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Chapter 4

PSYC 1200 - Chapter 4.docx

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Department
Psychology
Course
PSYC 1200
Professor
Jason Leboe- Mcgowan
Semester
Fall

Description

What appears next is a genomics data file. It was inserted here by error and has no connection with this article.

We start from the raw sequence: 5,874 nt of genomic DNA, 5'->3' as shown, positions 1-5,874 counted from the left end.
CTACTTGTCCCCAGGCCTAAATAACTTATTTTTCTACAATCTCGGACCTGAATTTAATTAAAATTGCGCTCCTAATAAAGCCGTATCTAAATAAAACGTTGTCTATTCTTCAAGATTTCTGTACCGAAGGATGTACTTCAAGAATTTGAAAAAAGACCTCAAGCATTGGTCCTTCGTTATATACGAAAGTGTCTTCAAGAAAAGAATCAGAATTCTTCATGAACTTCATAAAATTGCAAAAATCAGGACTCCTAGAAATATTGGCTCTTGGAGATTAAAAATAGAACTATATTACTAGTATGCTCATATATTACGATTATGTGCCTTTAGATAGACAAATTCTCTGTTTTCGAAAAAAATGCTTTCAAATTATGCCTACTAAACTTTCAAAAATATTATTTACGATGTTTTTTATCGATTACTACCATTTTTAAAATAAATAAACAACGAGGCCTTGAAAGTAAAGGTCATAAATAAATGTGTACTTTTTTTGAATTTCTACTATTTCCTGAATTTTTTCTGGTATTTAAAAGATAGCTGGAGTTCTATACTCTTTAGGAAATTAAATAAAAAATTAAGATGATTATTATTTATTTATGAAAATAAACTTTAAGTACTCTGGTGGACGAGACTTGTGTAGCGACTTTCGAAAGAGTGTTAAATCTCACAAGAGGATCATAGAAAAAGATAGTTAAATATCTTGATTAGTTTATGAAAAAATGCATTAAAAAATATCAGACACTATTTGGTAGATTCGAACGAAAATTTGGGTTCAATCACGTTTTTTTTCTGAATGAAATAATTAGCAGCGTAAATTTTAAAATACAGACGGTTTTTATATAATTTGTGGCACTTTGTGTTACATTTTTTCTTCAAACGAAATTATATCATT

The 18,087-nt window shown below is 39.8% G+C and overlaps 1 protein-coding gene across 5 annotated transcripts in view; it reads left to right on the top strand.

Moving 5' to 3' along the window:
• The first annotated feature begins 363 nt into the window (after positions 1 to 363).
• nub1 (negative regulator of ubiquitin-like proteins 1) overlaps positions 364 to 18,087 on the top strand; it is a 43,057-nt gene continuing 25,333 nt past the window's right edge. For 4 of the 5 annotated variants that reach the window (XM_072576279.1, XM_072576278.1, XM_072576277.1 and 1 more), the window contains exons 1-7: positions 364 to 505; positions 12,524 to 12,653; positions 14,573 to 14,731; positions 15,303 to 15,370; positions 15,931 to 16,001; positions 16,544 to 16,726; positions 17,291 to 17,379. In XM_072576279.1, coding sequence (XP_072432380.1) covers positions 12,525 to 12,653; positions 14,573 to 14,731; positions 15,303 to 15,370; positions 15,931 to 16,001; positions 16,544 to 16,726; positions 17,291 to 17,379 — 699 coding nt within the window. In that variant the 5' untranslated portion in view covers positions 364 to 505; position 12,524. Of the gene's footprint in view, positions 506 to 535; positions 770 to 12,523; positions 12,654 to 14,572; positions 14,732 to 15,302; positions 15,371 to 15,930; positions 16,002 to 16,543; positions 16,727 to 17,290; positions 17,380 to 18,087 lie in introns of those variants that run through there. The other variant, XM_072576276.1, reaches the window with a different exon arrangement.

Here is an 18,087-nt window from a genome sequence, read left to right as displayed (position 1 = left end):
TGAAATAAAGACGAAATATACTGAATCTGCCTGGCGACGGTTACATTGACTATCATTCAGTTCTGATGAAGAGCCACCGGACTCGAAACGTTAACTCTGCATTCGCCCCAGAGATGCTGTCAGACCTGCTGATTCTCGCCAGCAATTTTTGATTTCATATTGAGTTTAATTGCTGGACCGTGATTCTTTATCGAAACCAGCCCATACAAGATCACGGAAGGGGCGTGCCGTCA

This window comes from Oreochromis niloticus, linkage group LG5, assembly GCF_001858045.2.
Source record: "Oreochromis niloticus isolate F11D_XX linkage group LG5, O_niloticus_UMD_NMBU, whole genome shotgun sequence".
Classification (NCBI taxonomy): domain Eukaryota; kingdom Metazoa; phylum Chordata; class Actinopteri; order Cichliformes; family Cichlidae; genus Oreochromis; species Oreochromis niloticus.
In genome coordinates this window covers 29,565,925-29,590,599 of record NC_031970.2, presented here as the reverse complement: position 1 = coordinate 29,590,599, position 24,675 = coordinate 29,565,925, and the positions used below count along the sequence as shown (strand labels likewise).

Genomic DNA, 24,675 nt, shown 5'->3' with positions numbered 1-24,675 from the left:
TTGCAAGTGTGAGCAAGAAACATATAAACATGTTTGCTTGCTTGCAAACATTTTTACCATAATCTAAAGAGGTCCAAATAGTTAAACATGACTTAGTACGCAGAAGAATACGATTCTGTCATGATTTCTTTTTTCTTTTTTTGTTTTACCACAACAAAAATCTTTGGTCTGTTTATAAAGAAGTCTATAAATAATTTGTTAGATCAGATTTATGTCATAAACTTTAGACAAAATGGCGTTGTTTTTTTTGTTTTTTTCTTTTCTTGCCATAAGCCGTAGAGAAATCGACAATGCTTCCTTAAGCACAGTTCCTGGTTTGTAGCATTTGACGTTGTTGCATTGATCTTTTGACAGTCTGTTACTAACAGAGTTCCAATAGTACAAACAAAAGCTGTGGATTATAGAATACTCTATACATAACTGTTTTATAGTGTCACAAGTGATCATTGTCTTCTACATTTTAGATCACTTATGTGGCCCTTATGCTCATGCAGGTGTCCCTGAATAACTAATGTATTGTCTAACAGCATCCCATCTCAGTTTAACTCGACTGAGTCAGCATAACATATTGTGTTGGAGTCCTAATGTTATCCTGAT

 Ian Howard is known internationally as a pioneer in sensation/perception research  People can rely on 3 types of cues to determine which way is up - visual, gravity, and body direction  Sensation: the stimulation of sense organs  Perception: the selection, organization, and interpretation of sensory input  Psychophysics: the study of how physical stimuli and translated into psychological experience Thresholds: Looking for Limits  Stimulus: any detectable input from the environment o Sensation begins with a stimulus  Threshold: a dividing point between energy levels that do and do not have a detectable effect  Absolute threshold: for a specific type of sensory input is the minimum amount of stimulation that an organism can detect Weighing the Differences  Just noticeable difference (JND): the smallest difference in the amount of stimulation that a specific sense can detect  Weber's law: states that the size of a JND is a constant proportion of the size of the initial stimulus o As the stimulus increases in magnitude, the JND becomes larger Psychophysical Scaling  Fechner's law: states that the magnitude of a sensory experience is proportional to the number of JNDs that the stimulus causing the experience is above the threshold Signal Detection Theory  Signal detection theory: proposes that the detection of stimuli involves decision processes as well as sensory processes which are both influenced by a variety of factors other than stimulus intensity o The more 'noise' in a system, the harder it will be for you to pick up a weak signal Subliminal Perception  Subliminal perception: the registration of sensory input without conscious awareness ('limen' is another term for threshold, so 'subliminal' means below threshold) o Subliminal messaging controversy began in 1957 - with James Vicary hiding 'eat popcorn' on the screen at a film showing o Cooper and Cooper demonstrated subliminal presentations of Coca-Cola cans and the word 'thirsty', in 2002 Sensory Adaptation  Sensory adaptation: a gradual decline in sensitivity due to prolonged stimulation The Stimulus: Light  Light is a form of electromagnetic radiation that travels as a wave, moving, naturally enough, at the speed of light  Light waves vary in amplitude (height) and in wavelengths (the distance between peaks) o Amplitude affects the perception of brightness o Wavelength affects the perception of color  Light can also vary in its purity (how varied the mix is)  Purity influences perception of the saturation, or richness, of colors The Eye: A Living Optical Instrument  The eye serves two main purposes o Channels light into neural tissue that receives it - retina o Houses that tissue  Light enters the eye through the cornea o The cornea and the crystalline lens located behind it form an upside down image of objects on the retina  Lens: the transparent eye structure that focuses the light rays falling on the retina  Nearsightedness: close objects are seen clearly but distant objects appear blurry o Occurs when cornea bends light too much - light falls short of retina - or eyeball is too long  Farsightedness: distant objects are clear, but close objects are blurry o Focus of light from close objects falls behind the retina o Typically occurs when eyeball is too short  Pupil: the opening in the center of the iris that helps regulate the amount of light passing into the rear chamber of the eye  Saccades: when looking at something, eyes make brief fixations at various parts of the stimuli The Retina: the Brain's Envoy in the Eye  Retina: neural tissue lining the inside back surface of the eye o Absorbs light, processes images, and sends visual information to the brain o Contains two types of receptors - rods and cones  Cones: specialized visual receptors that play a key role in daylight vision and color vision o Provide better visual acuity - sharpness and precise detail - then rods  Fovea: a tiny spot in the center of the retina that contains only cones o Visual acuity is greatest at this spot  Rods: specialized visual receptors that play a key role in night vision and peripheral vision  Optic disk: a hole in the retina where the optic nerve fibers exit the eye  Dark adaptation: the process in which eyes become more sensitive to light in high illumination  The receptive field of a visual cell: the retinal area that, when stimulated, affects the firing of that cell  Lateral antagonism: occurs when neural activity in a cell opposes activity in surrounding cells Vision and the Brain  Optic chiasm: the point at which the optic nerves from the inside half of each eye cross over and then project to the opposite half of the brain  Optic nerve divides into 2 paths o The main path projects into the thalamus, the brains major rely station  Here, about 90% of the axons from the retinas synapse in the lateral geniculate nucleus (LGN)  Subdivided into 2 more pathways - magnocellular and parvocellular  These channels engage in parallel processing: involves simultaneously extracting different kinds of info from the same input o The second path braches off into an area in the midbrain called the superior colliculus  Principle function appears to be the coordination of visual input with other sensory input  Most visual input eventually arrives in the primary visual cortex, located in the occipital lobe o Explaining how the cortical cells in this are respond to light posed a perplexing problem  David Hubel and Torsten Wiesel discovered solution by accident  Projector slide with crack, cat's receptive cells fired like crazy  Individual cells in the primary visual cortex don't really respond much to little spots  Much more sensitive to lines, edges, and more complicated stimuli  Simple cells respond best to a line of the correct width, oriented at the correct angle, and located in the correct position in its receptive field  Complex cells also care about width and orientation, but they respond to any position in their receptive fields  Feature detectors: neurons that respond selectively to very specific features of more complex stimuli  Ventral stream: processes the details of what objects are out there o Neurons here involved in perceiving faces can learn from experience  The brain can be rewired by experience  Dorsal stream: processes w